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Stress Fractures -- Who Gets Them and Why?


WebMD Health News
Reviewed by Gary D. Vogin, MD

July 18, 2001 -- Weekend warrior or serious competitor, we can all fall victim to stress fractures, small but painful bone weaknesses caused by repetitive stress. Such fractures are responsible for an estimated 10% of all sports overuse injuries.

William O. Roberts, MD, a family physician at MinnHealth, in Minnesota, and vice president at the American College of Sports Medicine, likens a stress fracture to bending a paperclip back and forth: "Eventually you get little cracks."

While stress fractures are pretty common in the lower extremities -- the shin, foot, ankle -- they can also occur in the back or in the arms, says Nicholas A. DiNubile, MD, an orthopaedic consultant to the Philadelphia '76ers and the Pennsylvania Ballet.

Both Roberts and DiNubile say overtraining is the main reason people develop stress fractures. But beyond that, "any sudden change in the intensity, duration, or frequency of training program" can also place an athlete at risk, says DiNubile.

In most cases, treating a stress fracture can be summed up in one word: rest.

"Treatment usually is to stop the offending activity," says DiNubile, adding that more severe stress fractures may need to be treated with a cast, or in rare instances, with an operation.

But resting doesn't mean giving up all training. Both Roberts and DiNubile say athletes can continue to work out. "Keep conditioning up by low impact alternatives," says DiNubile, like swimming or cycling.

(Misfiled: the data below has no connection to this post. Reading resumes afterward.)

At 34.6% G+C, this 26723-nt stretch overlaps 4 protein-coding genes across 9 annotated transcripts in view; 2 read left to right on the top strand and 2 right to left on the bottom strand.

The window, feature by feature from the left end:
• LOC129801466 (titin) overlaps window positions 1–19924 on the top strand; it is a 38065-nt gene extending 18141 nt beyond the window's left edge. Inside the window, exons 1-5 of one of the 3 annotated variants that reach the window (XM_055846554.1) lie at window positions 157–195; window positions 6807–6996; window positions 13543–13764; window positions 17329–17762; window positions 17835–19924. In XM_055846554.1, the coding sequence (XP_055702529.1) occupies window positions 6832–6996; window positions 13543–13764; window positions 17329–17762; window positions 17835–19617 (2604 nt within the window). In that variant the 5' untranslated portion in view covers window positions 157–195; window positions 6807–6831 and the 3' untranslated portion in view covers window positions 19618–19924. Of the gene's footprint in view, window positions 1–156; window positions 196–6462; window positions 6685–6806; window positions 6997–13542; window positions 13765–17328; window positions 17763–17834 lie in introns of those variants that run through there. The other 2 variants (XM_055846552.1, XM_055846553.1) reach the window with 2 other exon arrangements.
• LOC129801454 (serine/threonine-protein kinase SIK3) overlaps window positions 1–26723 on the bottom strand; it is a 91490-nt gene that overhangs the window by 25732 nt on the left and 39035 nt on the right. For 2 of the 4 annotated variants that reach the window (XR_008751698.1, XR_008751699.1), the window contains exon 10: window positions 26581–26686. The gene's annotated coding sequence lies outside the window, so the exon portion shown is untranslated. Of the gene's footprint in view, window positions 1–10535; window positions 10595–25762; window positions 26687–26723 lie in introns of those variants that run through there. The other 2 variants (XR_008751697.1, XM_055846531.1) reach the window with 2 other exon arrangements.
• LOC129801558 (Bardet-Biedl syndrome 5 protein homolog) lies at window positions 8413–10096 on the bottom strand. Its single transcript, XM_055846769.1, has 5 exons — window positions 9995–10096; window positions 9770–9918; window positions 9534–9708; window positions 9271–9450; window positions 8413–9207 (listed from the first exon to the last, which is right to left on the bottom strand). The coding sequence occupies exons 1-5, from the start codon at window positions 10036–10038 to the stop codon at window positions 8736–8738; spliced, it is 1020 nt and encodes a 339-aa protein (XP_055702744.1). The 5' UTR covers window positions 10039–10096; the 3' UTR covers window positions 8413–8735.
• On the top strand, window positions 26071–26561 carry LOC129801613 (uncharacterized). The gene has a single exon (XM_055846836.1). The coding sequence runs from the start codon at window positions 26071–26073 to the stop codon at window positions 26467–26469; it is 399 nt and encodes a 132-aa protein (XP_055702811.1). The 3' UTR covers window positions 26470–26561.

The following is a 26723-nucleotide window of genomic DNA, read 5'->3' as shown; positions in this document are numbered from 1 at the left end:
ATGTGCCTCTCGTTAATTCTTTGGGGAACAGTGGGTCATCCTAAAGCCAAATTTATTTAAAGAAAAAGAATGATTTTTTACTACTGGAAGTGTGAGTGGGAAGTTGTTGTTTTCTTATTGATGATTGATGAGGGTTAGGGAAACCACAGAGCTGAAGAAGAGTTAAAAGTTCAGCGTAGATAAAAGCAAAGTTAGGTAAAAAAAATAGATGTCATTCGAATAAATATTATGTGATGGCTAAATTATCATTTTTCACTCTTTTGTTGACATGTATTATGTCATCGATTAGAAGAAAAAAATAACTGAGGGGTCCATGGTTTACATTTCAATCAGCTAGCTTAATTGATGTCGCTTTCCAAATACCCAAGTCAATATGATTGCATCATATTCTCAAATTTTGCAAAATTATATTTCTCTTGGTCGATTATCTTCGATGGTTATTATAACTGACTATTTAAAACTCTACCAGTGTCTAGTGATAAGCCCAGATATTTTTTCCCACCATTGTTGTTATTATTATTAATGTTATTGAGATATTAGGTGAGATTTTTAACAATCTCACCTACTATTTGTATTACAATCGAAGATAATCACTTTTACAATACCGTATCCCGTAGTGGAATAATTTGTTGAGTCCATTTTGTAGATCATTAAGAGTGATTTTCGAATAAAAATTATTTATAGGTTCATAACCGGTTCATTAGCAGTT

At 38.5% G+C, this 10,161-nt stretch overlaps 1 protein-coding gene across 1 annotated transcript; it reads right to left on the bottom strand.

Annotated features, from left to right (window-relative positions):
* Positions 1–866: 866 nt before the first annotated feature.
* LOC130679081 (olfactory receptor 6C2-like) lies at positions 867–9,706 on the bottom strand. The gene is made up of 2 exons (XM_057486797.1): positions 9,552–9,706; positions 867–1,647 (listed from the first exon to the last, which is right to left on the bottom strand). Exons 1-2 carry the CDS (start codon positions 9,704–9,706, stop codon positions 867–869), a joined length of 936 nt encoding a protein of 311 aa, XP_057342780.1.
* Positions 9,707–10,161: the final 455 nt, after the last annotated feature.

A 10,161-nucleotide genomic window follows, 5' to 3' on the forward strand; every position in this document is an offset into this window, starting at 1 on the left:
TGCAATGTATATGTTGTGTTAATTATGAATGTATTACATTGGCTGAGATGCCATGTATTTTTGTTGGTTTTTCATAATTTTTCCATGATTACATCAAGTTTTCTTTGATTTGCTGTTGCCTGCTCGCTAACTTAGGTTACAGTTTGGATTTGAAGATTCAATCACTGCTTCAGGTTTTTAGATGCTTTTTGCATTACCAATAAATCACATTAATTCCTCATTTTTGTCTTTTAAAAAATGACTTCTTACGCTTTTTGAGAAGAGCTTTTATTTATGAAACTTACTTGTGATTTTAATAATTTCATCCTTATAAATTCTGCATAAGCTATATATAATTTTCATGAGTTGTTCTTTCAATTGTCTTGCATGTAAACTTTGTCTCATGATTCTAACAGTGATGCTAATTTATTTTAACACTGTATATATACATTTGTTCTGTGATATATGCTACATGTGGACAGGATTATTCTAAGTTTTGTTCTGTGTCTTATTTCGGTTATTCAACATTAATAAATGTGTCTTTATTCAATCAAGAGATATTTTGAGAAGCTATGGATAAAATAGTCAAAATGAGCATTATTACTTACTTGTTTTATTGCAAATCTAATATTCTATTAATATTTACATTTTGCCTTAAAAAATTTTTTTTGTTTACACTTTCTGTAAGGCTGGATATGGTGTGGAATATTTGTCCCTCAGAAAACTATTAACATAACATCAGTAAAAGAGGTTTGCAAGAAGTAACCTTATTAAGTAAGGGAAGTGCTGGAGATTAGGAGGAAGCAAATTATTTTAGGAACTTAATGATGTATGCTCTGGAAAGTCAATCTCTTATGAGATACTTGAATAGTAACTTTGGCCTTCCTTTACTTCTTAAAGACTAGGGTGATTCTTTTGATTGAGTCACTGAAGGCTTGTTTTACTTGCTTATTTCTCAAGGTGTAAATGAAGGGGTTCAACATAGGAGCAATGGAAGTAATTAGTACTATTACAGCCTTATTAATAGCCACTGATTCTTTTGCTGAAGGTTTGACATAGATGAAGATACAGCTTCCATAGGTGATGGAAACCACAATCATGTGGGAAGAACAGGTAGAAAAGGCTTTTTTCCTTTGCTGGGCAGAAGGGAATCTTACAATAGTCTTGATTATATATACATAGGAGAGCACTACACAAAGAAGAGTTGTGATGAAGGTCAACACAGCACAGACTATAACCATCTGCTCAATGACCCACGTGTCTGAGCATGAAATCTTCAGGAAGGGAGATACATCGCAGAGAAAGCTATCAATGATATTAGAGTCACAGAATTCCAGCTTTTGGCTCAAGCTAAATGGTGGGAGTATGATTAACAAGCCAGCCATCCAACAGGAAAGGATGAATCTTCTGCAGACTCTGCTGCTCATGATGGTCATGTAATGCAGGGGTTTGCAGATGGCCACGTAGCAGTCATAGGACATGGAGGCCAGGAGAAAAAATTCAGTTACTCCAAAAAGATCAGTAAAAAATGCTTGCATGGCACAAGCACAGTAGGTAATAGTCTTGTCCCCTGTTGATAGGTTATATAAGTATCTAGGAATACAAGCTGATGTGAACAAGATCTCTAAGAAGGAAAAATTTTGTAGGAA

"Also you need to deal with any biomechanical factor," says DiNubile, referring to individual physical traits that could interfere with motion. "For example, get a lift if your legs are uneven, or custom orthotic insoles if your arch is problematic," he says. "And make sure that your training program is a gradual one. We use the 10% rule: Don't increase a training program more than 10% each week. That allows your body to adjust and accommodate and react to the new stresses."

Roberts adds good nutrition and calcium supplementation to the list of treatments, along with estrogen supplementation for women with low estrogen. "And there are some newer treatment modalities that are coming down the pike, such as ultrasound or magnetic field stimulation of the site," he says.

While stress fractures are common, recurrent fractures are less so. To find out why some athletes are more susceptible than others to repeated fractures, a Finnish research team recently completed a comparative study of the anatomies, nutritional history, training programs, bone mineral densities, and hormonal histories of 31 athletes with multiple stress fractures and 15 athletes without fractures.

Among male athletes with repetitive stress fractures, 70% of the fractures were in the two bones that make up the lower leg; in women, 50% of the fractures were in the foot and ankle. The majority of patients, 60%, were runners.

The researchers found that certain biomechanical factors were associated with multiple stress fractures, including a high foot arch, leg-length inequality, and excessive inward turn of the foot. Forty percent of the fracture-prone women reported menstrual irregularities, compared with about 7% in the control group. Runners with high weekly training mileage were also found to be at greater risk.

The study runs in the May/June issue of The American Journal of Sports Medicine.

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